(How can we be sure that Swales himself is not a sock puppet? We can’t! But Swales provided his name, age and place of residence, all of which matched public records. Not every Twitter user contacted by HuffPost was willing to disclose identifying information.)
@MatriarchAthena, a Twitter user who shares LGBTQ rights content, told HuffPost, “A lot of bots are easy to spot, but some are a lot more convincing. I’ve been duped by some and so have many others and it is frustrating.”
@MatriarchAthena responded to a pro-LGBTQ rights account named @LGBTuni in August 2016. The New York Times named that account a fake in an early October story, and it was included on the intelligence committee’s list.
“This is what happens when someone tries to infiltrate or pose as a certain group and people start following and retweeting that account because the things they post seem to resonate with the group they are targeting,” said @MatriarchAthena, who declined to provide a real name.
Matt Manzella, a 34-year old caregiver in Illinois, took part in the #IfIWereACop hashtag campaign that a sock puppet account called @worldofhashtags originally started. RT, a Russian state-owned media outlet, wrote about the hashtag in a story titled “Twitter uses #IfIWereACop hashtag to take jabs at law enforcement.”
“I remember that hashtag,” Manzella told HuffPost. “It’s the type of thing you’d think would have started from a Black Lives Matter account.” He said that it’s easier to spot trolls when “it’s just a single account. … A trending hashtag, however, much harder to suss out.”
Manzella, who identifies as politically progressive, said it was “hard to come to grips” with getting caught up in the Russian influence campaign. “It does kind of piss me off,” he said in a phone interview.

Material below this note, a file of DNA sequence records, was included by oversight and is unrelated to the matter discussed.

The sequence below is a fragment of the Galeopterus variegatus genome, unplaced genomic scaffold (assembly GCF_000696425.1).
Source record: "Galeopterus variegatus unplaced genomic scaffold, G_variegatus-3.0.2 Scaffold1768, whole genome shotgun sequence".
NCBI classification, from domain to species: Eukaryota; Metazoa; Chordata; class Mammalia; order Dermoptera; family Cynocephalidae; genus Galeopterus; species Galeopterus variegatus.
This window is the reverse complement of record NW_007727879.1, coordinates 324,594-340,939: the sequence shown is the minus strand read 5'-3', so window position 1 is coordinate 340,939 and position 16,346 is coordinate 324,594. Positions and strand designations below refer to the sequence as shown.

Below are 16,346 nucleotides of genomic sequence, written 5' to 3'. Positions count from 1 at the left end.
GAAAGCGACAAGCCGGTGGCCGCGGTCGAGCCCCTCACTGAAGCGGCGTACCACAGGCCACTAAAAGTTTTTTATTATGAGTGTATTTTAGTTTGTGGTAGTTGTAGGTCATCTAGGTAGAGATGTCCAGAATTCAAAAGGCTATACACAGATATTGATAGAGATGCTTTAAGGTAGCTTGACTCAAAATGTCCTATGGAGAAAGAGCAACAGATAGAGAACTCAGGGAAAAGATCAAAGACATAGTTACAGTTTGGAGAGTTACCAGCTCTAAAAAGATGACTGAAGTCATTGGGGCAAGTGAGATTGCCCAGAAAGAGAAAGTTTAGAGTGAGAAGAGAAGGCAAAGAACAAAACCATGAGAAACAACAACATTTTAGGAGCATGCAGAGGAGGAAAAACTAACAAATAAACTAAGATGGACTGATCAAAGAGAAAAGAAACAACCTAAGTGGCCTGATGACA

Like Swales, most of the people HuffPost communicated with didn’t think that they were personally influenced or affected by their interactions with the fake accounts.
“I’m Black and was not influenced by the trolls,” @Jax6655, a Twitter user who shared posts from @gloed_up and two other fake Black Lives Matter accounts, @4mysquad and @nj_blacknews, told HuffPost. “Those who started spouting anti-Dem or anti-Hillary I muted or blocked. I figured they were getting paid so f―- them.”
Even those who are concerned about Russia’s interference in last year’s presidential election say they did not fall for the ploy.
“Oh wow, that’s really crazy! Russian involvement in the 2016 election is definitely undeniable!!” @princ3sska3 told HuffPost in a direct message. Asked if she was influenced by the fake accounts, she said, “I don’t think so, I don’t even remeber interacting with that bot.”
Twitter user @Trill_Kontrol, who identified himself as Mitchell Marcel, was surprised when HuffPost informed him that he had interacted with the fake @gloed_up account.
“Wow thats crazy,” @Trill_Kontrol wrote in a direct message. “You can kind of tell bots sometimes by there ridiculous ass names they have but i definitely didnt think gloed_up was a bot. Its all honestly wild to me.”
When asked if he thought the fake accounts like @gloed_up had any influence in the election or otherwise, @Trill_Kontrol said, “honestly i wouldnt necessarily say influence more like rile up and frustrate.”
The Russian influence operation was boosted by targets who were already primed to get mad online and jump at the bait they offered.
“I think people be too into socials, like i was, and thats what the trolls want is those people so they’ll reply and fuel the flame,” @Trill_Kontrol said. “Its all just a game to trolls. Say the most offensive shit you can so they can get a response. The sooner people just ignore it, thats when niggas win. Well not win but, ya know.”
How to vote
Vote-by-mail ballot request deadline: Varies by state
For the Nov 3 election: States are making it easier for citizens to vote absentee by mail this year due to the coronavirus. Each state has its own rules for mail-in absentee voting. Visit your state election office website to find out if you can vote by mail.Get more informationTrack ballot status
In-person early voting dates: Varies by state
Sometimes circumstances make it hard or impossible for you to vote on Election Day. But your state may let you vote during a designated early voting period. You don't need an excuse to vote early. Visit your state election office website to find out whether they offer early voting.My Election Office
General Election: Nov 3, 2020
Polling hours on Election Day: Varies by state/localityMy Polling Place